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Lieutenant Oss: Tactics can make the difference in the classics

Daniel Oss is a hardman of the spring classics and embraces his role as the top lieutenant for Peter Sagan.

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OUDENAARDE, Belgium (VN) — Bora-Hansgrohe’s Daniel Oss is a classics hardman who has never won a classic. That hasn’t stopped him from carving out a role as one of cycling’s most well-known lieutenants.

When Greg Van Avermaet won last year’s Paris-Roubaix, he was quick to give a specific shoutout to his BMC teammate Oss, who had slotted into a critical early attack to help soften up the peloton. Oss won’t be riding alongside Van Avermaet on the Roubaix cobbles this season, however, having signed up to shepherd Peter Sagan in the classics instead.

He didn’t just fall into that niche. It’s something he embraces.

“With Peter, or with Greg, or in the past with Thor Hushovd — I’m not that kind of rider,” Oss told VeloNews ahead of the Tour of Flanders. “I’m not a champion. I haven’t won so much. I have the legs and understand, I have ambition, but when you play such a big race like this, you have to focus on your leader.”

Like Sagan, Oss got his WorldTour start with Liquigas. He joined BMC Racing in 2013 and spent five seasons there before reuniting with the three-time world champ at Bora. Knowing Sagan from his early years made it simple for Oss to slot into his job as Sagan’s point man on the cobbles.

“Peter is an easy rider, instinctive, the kind of rider that I like. It’s pretty easy for me to connect,” Oss said.

He described Sagan as someone who prefers a quieter radio, although he noted that the world champ does like to stay fully informed about the race situation.

Bora has invested in multiple veterans to surround wunderkind Sagan in the one-day races. Marcus Burghardt is another classics stalwart who has been highly visible these past few weeks putting in work at the front. On the whole, however, it’s a youthful organization. Oss said that Bora as a team may have less experience racing at the top level than, say, BMC, but that makes it fun for him.

“The feeling is good because it’s a young team. If you think about the WorldTour, it’s just the second year,” he said. “It’s positive energy because they want to grow, they want to push hard to go forward to prove things. For me this is really nice, feeling a part of something good and full of energy.”

The experience that the likes of Oss and Burghardt bring to Bora makes communication among squadmates easier. Oss stressed the importance of clarity within a team going into big bike races.

“I like to be clear and to understand [the plan] before what’s going to happen. I can also adjust some situations when I see them because I have a lot of experience and a lot of races on my shoulders,” he said.

“In a sport like this, the tactics can make the difference. You have to have a good connection with those in the car, the sport directors, riders, and the radio. And also, sometimes it’s not necessary to speak too much. Just feelings, looks. But you get that over the years. It’s not immediate.”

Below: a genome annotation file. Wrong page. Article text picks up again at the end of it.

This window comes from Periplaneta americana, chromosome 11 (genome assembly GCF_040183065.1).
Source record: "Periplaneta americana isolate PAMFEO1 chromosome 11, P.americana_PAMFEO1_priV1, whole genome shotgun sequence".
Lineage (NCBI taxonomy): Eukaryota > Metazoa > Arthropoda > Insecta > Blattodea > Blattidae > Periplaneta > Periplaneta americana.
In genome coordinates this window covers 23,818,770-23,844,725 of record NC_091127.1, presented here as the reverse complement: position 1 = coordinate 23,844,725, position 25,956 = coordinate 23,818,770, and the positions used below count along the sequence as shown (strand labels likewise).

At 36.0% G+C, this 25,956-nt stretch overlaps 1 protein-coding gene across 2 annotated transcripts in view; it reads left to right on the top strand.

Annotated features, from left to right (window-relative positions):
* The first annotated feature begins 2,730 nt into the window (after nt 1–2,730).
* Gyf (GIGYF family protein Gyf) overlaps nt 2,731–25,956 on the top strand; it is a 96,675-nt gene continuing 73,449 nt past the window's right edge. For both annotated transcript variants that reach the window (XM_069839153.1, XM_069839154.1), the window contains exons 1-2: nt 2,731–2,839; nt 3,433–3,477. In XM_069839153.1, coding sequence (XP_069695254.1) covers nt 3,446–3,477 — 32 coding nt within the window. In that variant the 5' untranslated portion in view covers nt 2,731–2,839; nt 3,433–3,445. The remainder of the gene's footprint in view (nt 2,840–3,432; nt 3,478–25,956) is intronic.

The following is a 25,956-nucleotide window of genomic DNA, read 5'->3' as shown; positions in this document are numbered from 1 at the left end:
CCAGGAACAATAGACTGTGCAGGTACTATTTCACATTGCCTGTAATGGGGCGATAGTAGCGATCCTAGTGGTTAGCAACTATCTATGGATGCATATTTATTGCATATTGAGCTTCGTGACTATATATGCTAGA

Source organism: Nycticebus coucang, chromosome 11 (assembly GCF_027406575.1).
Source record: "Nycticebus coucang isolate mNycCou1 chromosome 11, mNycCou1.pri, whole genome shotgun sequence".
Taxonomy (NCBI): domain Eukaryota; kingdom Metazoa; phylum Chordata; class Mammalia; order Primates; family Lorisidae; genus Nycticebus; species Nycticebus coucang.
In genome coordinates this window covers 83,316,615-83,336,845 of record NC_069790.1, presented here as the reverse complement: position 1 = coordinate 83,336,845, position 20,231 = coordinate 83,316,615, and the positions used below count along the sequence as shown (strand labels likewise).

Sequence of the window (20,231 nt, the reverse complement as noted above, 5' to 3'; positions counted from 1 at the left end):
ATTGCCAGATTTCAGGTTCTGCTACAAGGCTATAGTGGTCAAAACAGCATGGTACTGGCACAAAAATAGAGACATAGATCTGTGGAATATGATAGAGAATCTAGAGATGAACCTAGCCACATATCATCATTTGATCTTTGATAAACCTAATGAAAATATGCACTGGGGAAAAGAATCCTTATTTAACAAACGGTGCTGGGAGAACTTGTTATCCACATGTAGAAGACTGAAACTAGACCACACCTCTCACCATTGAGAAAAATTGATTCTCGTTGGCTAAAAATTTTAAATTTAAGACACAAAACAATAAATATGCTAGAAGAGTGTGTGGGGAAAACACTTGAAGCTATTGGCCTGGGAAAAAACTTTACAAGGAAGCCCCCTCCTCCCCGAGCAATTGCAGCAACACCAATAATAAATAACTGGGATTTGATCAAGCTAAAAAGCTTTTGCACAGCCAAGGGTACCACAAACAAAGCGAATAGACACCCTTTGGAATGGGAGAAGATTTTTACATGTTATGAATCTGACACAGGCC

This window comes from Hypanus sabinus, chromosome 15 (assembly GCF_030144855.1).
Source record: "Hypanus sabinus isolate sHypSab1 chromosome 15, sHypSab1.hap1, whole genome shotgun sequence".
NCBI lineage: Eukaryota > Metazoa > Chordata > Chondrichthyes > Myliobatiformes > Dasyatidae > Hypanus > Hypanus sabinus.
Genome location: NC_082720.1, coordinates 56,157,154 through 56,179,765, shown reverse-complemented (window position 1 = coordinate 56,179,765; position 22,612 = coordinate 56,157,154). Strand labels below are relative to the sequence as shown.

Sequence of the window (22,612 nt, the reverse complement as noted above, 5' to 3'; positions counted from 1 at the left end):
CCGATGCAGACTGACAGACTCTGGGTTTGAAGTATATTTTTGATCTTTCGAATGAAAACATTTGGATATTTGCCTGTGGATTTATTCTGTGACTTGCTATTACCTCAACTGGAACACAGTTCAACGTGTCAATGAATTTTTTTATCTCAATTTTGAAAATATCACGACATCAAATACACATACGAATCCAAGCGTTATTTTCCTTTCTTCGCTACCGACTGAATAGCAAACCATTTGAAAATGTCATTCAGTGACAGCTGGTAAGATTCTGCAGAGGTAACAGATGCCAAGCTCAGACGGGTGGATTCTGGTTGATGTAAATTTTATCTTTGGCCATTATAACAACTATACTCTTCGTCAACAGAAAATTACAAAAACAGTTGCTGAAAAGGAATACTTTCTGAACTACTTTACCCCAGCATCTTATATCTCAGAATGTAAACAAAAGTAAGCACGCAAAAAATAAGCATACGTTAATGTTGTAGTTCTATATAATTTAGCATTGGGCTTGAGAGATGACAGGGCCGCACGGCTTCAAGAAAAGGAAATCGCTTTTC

Communication will come in handy on Sunday’s Ronde van Vlaanderen and again next week at Paris-Roubaix if Bora hopes to challenge the likes of Quick-Step Floors. Bora’s initial foray onto the cobblestones in this recent stretch of classics did not go off without a hitch, as neither Sagan nor Oss could hang with the lead group at E3 Harelbeke. Sagan went on to win Gent-Wevelgem just two days later, however.

In Oss’s opinion, the team is firing on all cylinders right now.

“Sure you can always improve. Even Quick-Step. But also it kind of comes in waves. One day it’s perfect, one day not,” he said.

The aforementioned Quick-Step has won practically every other notable tune-up event ahead of the two cobbled monuments. Indeed, Oss agreed with many of his peers that Quick-Step is the team to watch this classics season.

It’s not easy taking on a juggernaut with so many options. Oss said Bora’s best bet was to go all-in for the team’s ace.

“We have to for sure defend Peter as much as we can,” he said. “That means avoiding stress, crashes. Keep calm as much as we can. That means that in certain situations he won’t have to think about closing the gap or staying in front in a special climb or a strange situation in the race. He just has to look to the final.”

All that said, Oss acknowledged it may be tactically valuable to put in his own moves. He’s come close to picking up results for himself in the past, riding to third at E3 Harelbeke in 2013, for instance. He won’t shy away from that this season at Flanders or Roubaix – but only if he thinks it’s right for the overall team strategy.

“We can make tactics that when I can anticipate, I can do like last year in Roubaix, go off the front early, because if I stay with the leaders I can do nothing. But that’s also a good move for the leaders,” he said. “The main goal of the tactics is to create situations where you have the right guys in the right situations. It can be [possible to get your own results]. It’s difficult. It’s molto improbabile. But it can be. It’s cycling — it’s not mathematics.”